Audit & Recoupment Letters. Medicaid evaluates the billing practice of healthcare providers by evaluating years of submission data by code and provider. A recoupment letter is a notice from Medicaid that they have reviewed your billings practice, determined that it is erroneous (if not fraudulent), and that you have already received funds that you were not entitled to receive –whether on grounds that the procedure was not medical necessary, the billing submission was not supported by the documentation, or the billing submission caused some other reimbursement policy violation, such as unbundling – and should automatically put healthcare providers into recovery mode. In short, an audit or recoupment letter means that Medicaid has identified you, evaluated you, and made you a target for investigation.
A healthcare provider who receives this type of letter should consider it an official notice that their practice's billing is wrong and needs to be entirely re-evaluated. Failure to take serious and extensive action upon receipt of an audit or recoupment letter will likely be used as evidence in any future false claims or fraud investigation as evidence of intent to defraud. Even if such a letter is limited by a time period or billing code, providers should not misinterpret that limitation to mean that their billings practice is otherwise acceptable. Where there is smoke, there is fire and an audit or recoupment letter should put providers on notice that they are on Medicaid's radar for submission of false claims.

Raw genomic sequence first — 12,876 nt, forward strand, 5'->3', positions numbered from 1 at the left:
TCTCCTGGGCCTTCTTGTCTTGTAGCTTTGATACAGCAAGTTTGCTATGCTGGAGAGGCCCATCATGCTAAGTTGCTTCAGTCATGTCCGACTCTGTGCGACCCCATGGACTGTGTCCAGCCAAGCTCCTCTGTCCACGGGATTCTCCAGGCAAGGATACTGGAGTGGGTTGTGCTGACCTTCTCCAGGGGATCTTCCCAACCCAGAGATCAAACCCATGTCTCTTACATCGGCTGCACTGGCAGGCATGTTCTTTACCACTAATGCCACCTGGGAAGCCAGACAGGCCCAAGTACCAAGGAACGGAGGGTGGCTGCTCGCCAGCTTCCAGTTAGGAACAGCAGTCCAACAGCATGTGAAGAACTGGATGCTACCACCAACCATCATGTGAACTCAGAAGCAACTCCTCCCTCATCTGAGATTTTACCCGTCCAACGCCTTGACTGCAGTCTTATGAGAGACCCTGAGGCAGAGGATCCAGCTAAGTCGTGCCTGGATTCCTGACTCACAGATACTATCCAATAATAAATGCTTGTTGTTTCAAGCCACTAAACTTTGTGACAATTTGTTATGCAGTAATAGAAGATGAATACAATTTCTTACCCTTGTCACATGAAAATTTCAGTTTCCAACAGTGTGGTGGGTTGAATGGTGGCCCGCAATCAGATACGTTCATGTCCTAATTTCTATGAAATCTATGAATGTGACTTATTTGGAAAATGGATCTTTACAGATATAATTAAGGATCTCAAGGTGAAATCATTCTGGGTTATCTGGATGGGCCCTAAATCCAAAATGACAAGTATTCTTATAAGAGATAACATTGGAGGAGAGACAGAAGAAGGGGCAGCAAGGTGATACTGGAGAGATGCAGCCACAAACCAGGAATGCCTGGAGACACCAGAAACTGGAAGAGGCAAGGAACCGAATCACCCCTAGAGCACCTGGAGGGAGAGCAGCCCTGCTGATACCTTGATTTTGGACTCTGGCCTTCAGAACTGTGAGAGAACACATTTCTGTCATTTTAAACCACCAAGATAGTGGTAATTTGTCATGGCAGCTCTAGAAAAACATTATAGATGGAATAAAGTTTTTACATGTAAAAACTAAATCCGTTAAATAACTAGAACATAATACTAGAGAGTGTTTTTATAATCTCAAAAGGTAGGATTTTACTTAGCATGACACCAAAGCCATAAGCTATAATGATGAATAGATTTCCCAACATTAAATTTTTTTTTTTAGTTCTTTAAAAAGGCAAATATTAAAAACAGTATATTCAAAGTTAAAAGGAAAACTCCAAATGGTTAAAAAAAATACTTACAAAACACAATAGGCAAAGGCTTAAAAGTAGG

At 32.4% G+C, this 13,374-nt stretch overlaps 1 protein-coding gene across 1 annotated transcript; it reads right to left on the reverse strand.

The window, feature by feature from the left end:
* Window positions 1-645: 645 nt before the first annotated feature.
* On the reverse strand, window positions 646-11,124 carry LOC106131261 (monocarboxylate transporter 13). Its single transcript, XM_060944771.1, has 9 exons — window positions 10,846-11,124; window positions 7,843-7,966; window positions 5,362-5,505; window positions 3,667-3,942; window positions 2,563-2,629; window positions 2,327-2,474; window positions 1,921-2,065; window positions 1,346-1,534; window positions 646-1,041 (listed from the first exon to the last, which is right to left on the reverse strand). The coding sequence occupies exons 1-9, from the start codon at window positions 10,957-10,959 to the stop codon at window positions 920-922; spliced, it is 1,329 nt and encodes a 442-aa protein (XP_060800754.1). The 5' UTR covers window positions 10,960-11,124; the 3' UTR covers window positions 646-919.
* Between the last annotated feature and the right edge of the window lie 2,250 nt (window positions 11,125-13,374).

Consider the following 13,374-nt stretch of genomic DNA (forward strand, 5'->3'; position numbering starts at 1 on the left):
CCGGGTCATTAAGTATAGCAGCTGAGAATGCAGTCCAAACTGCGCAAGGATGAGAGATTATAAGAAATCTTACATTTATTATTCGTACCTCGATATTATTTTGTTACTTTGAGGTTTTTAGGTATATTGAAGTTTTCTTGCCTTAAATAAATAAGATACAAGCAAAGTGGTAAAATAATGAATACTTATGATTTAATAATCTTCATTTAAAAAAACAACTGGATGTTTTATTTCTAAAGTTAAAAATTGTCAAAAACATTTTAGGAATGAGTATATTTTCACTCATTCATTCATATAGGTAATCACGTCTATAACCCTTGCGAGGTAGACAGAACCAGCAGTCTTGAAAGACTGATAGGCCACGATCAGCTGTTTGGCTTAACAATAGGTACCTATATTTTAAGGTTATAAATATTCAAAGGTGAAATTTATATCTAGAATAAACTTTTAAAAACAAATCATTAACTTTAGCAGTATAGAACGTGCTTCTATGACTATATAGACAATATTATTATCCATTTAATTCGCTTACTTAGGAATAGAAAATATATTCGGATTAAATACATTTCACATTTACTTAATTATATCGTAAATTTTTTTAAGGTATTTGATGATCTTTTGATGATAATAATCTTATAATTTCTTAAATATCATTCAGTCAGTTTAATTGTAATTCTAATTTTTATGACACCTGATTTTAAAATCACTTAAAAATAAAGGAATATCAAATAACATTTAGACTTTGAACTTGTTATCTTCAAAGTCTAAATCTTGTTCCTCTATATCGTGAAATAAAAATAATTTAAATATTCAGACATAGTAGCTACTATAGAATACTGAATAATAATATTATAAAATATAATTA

Upon receipt of an audit or recoupment letter, a healthcare provider should immediately retain competent legal counsel, as these kinds of letters are subject to an administrative process and can be appealed. Counsel can help providers evaluate the likely success of an appeal and whether an appeal is cost-effective, and can also prosecute the appeal, reducing the ultimate recoupment accepted by the government to resolve the issues raised in the letter.
Trouble with Office Management. Office staff can be a healthcare professional's greatest resource, but they are always a source of their greatest liability. Healthcare professionals should pay close attention to changes in the behavior or lifestyle of their staff members, especially office management, billing supervision, and financial oversight staff. Constant complaints, sudden changes in office culture, poor interpersonal dynamics, adverse employments decisions – these and other negative aspects of a practice can lead a current or former employee to become a whistle blower or turn state's evidence. Current and former employees, partners, or associates, who file whistleblower actions can be entitled to receive 15% to 25% of any recovery the government makes when they file a whistleblower action. Moreover, healthcare providers can wind up on the hook for the whistleblowers' attorneys fees and legal costs.